Akita in the northwest of Tohoku is one of Japan’s major rice growing prefectures, so it’s no surprise that one of its most famous dishes is made with rice.
Kiritanpo consists of freshly-cooked and pounded, new-season rice that is moulded on to sticks and grilled. According to the Japan National Tourism Organisation the dish originated as a portable food that hunters and wood cutters could carry with them into the mountains to eat while they were working. From mid-September to March, you commonly find kiritanpo in a nabe (hotpot) made with chicken, burdock, Japanese leeks and maitake mushrooms. Outside of the autumn/winter season you can still enjoy a filling snack of kiritanpo glazed with sweet miso and sesame.
CAPTION: Grilled miso kiritanpo made with Akita’s most famous rice – Akitakomachi
Another must try in the Akita area is inaniwa udon. Many parts of Japan have their variation of the chewy, wheat noodle, but Akita’s udon is a little thinner than the average. The dough is kneaded for a long time, then hand stretched to create its slightly flattened shape.
On cold days it’s typically served hot in broth with toppings such as kamaboko fish paste, nameko mushrooms, or grated yam. On hot days order the noodles cold with dipping sauces such as the ground and toasted sesame or a soya sauce-based dips.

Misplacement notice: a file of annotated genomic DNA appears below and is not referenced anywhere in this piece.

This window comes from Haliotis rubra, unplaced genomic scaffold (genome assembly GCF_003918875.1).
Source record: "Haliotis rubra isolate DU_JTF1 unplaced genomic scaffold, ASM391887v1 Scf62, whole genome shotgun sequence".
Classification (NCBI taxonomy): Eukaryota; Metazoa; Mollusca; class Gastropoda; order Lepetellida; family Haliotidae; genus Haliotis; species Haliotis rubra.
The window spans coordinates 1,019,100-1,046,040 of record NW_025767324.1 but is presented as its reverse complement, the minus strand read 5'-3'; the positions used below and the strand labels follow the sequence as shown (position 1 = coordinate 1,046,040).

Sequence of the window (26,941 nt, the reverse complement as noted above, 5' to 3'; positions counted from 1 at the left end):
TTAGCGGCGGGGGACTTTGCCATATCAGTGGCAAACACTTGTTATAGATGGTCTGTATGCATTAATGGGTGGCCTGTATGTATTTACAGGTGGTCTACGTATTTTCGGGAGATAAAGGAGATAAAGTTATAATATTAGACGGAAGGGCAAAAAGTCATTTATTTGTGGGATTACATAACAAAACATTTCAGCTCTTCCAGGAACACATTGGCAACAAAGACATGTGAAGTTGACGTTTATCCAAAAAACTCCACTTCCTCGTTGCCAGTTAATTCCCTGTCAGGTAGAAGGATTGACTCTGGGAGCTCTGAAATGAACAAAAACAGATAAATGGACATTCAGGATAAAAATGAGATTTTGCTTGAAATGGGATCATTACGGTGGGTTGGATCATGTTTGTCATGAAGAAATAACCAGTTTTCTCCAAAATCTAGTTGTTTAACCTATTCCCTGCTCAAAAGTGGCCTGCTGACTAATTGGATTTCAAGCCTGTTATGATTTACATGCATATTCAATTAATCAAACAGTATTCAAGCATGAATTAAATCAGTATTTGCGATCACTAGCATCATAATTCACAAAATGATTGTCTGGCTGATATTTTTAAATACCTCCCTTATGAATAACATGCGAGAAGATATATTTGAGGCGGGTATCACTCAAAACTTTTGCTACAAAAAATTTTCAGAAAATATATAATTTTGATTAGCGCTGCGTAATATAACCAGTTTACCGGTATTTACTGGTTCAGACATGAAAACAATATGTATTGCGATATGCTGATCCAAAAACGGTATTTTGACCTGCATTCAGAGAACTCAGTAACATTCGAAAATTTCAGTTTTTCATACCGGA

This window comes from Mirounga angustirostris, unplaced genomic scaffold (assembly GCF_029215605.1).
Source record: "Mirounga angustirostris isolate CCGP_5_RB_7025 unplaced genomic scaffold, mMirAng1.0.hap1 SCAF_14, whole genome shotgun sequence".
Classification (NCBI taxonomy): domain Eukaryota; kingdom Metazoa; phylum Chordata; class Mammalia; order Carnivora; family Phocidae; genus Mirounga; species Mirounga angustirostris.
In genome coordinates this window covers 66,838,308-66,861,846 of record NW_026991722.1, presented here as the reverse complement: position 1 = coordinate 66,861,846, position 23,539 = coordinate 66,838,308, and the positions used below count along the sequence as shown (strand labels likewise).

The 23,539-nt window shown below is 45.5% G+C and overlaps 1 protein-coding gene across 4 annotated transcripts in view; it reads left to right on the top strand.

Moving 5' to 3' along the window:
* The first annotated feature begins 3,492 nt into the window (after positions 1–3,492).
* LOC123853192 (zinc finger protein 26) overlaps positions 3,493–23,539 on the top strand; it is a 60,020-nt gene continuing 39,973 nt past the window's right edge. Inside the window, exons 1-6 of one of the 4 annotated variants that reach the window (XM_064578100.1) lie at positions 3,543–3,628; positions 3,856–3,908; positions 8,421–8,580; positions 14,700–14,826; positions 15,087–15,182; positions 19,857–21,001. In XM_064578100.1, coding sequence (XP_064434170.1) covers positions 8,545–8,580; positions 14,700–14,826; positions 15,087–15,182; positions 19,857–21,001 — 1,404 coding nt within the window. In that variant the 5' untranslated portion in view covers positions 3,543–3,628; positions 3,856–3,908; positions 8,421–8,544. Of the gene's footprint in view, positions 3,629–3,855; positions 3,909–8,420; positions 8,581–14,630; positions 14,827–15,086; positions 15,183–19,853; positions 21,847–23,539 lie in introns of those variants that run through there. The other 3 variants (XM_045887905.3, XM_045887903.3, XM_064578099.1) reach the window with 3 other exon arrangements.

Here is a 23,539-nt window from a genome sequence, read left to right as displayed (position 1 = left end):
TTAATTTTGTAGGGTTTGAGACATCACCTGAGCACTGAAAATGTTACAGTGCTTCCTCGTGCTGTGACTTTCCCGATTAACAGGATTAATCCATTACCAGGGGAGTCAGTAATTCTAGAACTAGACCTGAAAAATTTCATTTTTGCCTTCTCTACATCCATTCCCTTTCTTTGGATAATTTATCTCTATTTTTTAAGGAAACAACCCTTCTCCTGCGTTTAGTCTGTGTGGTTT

At Sakura No Sato (桜の里) in Kakunodate where the pictures here come from, the soya sauce dip is served with a side of nameko mushrooms, wasabi and sliced Japanese leeks. Mix these into the sauce for added flavour. The sesame sauce is accompanied by grated ginger, mountain vegetables and more Japanese leeks. The noodles are made in-house, and if you happened to come earlier in the day, you can see the noodle-makers at work.
CAPTION: Sakura no Sato restaurant, Kakunodate
Sakura no Sato (9 Higashikatsuraku-cho, Kakunodate-machi, Senboku-shi, Akita) is around a 15 minute walk from JR Kakunodate Station in the heart of the samurai district, which makes it the perfect stop off for local specialities during a day of sightseeing.
CAPTION: Views of Kakunodate samurai district
On the Akita Shinkansen it takes around 45 minutes to get from Akita or Morioka to Kakunodate Station, or 90 minutes on the cheaper local train lines.
By Celia Plender